Frontotemporal lobar degeneration is heterogeneous; cases with tau- and synuclein-negative, ubiquitin-positive neuronal inclusions are the most common, and some have mutations in the gene for progranulin (PGRN). The purpose of this study was to determine whether there were distinctive clinical and neuropathologic features of frontotemporal lobar degeneration with ubiquitin-positive inclusions with PGRN mutations. A retrospective review of medical records and semiquantitative neuropathologic analysis was performed on 18 PGRN(+) and 24 PGRN(-) cases. Clinically, PGRN(+) cases had more frequent language impairment and parkinsonism. Pathologically, PGRN(+) cases had smaller brains, more marked global atrophy, and more frontal atrophy. There was no difference in the frequency of hippocampal sclerosis. The pathology of PGRN(+) cases was relatively homogeneous, whereas PGRN(-) cases were more heterogenous. PGRN(+) cases had greater density of cortical ubiquitin-immunoreactive lesions, especially dystrophic neurites in layer II. Intranuclear inclusions were present in all PGRN(+) and 42% of PGRN(-) cases. The results suggest that frontotemporal lobar degeneration with ubiquitin-positive inclusions due to PGRN mutations has several characteristic features, including ubiquitin- immunoreactive neuritic pathology in superficial cortical layers and neuronal intranuclear inclusions. On the other hand, there is no histopathologic feature or combination of features that is pathognomonic. Neuronal intranuclear inclusions are virtually always present, but they can be detected in PGRN(-) cases.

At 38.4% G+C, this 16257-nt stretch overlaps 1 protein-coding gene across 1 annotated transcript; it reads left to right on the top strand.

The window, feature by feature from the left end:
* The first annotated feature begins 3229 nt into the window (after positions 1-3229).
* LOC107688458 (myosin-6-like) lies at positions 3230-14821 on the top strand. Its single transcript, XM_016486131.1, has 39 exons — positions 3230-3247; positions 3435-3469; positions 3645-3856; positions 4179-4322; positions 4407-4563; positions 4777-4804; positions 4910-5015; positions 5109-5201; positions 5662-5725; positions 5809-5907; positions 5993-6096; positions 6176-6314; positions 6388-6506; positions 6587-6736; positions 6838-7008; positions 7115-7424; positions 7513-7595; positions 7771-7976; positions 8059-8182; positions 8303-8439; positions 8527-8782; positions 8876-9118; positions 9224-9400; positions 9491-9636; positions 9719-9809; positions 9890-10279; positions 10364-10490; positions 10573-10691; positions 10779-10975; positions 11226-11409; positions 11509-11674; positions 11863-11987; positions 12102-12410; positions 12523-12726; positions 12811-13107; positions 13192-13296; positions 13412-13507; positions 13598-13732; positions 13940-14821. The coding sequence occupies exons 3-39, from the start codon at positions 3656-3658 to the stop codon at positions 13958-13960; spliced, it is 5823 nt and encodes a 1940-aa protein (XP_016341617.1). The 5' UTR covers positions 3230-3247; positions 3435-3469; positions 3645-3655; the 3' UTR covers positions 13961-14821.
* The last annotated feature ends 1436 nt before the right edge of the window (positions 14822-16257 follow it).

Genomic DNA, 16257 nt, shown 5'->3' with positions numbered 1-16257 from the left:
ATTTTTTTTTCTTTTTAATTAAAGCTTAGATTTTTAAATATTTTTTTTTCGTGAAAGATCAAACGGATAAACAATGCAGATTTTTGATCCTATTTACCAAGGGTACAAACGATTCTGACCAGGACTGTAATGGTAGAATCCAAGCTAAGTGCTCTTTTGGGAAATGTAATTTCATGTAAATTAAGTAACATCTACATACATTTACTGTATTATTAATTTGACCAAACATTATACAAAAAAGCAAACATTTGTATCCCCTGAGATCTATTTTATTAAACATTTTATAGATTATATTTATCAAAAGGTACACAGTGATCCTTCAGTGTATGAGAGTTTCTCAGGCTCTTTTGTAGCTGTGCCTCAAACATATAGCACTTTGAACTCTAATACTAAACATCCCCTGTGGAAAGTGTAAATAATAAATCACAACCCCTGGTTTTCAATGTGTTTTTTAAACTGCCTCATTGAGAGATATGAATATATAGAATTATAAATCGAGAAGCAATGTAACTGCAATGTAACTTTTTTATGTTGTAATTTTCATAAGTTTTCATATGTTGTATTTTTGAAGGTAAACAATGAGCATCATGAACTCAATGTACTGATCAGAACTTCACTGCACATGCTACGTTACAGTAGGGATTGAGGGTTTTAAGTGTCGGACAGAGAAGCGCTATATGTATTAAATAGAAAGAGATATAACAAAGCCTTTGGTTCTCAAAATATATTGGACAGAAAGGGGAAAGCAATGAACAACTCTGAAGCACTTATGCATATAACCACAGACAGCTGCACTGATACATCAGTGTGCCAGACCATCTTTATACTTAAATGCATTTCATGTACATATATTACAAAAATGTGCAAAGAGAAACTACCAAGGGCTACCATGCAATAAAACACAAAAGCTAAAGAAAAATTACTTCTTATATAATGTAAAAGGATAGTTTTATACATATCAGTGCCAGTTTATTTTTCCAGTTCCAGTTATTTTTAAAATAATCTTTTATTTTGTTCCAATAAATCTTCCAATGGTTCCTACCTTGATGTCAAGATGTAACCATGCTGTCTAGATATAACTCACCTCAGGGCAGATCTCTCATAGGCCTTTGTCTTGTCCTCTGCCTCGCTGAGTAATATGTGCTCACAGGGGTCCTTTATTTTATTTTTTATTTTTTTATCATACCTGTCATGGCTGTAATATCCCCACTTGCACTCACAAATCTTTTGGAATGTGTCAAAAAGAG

|Number of pages||10|
|Journal||Journal of Neuropathology and Experimental Neurology|
|State||Published - Feb 1 2007|
- Frontotemporal dementia
- Frontotemporal lobar degeneration
ASJC Scopus subject areas
- Pathology and Forensic Medicine